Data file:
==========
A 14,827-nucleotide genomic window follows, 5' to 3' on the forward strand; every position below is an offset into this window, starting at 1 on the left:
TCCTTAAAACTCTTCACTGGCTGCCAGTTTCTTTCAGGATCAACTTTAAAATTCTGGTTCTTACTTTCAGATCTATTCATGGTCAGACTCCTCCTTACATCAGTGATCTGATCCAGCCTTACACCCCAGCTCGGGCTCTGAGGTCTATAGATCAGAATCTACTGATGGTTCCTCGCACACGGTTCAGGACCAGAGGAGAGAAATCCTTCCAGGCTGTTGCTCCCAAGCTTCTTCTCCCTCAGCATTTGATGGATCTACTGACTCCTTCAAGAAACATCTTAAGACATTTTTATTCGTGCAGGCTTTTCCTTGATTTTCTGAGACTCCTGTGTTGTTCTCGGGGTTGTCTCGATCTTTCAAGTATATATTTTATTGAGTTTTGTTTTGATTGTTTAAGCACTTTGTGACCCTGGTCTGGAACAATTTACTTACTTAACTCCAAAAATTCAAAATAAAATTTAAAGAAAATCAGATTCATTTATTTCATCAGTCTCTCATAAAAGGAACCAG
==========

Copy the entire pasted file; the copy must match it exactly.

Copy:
A 14,827-nucleotide genomic window follows, 5' to 3' on the forward strand; every position below is an offset into this window, starting at 1 on the left:
TCCTTAAAACTCTTCACTGGCTGCCAGTTTCTTTCAGGATCAACTTTAAAATTCTGGTTCTTACTTTCAGATCTATTCATGGTCAGACTCCTCCTTACATCAGTGATCTGATCCAGCCTTACACCCCAGCTCGGGCTCTGAGGTCTATAGATCAGAATCTACTGATGGTTCCTCGCACACGGTTCAGGACCAGAGGAGAGAAATCCTTCCAGGCTGTTGCTCCCAAGCTTCTTCTCCCTCAGCATTTGATGGATCTACTGACTCCTTCAAGAAACATCTTAAGACATTTTTATTCGTGCAGGCTTTTCCTTGATTTTCTGAGACTCCTGTGTTGTTCTCGGGGTTGTCTCGATCTTTCAAGTATATATTTTATTGAGTTTTGTTTTGATTGTTTAAGCACTTTGTGACCCTGGTCTGGAACAATTTACTTACTTAACTCCAAAAATTCAAAATAAAATTTAAAGAAAATCAGATTCATTTATTTCATCAGTCTCTCATAAAAGGAACCAG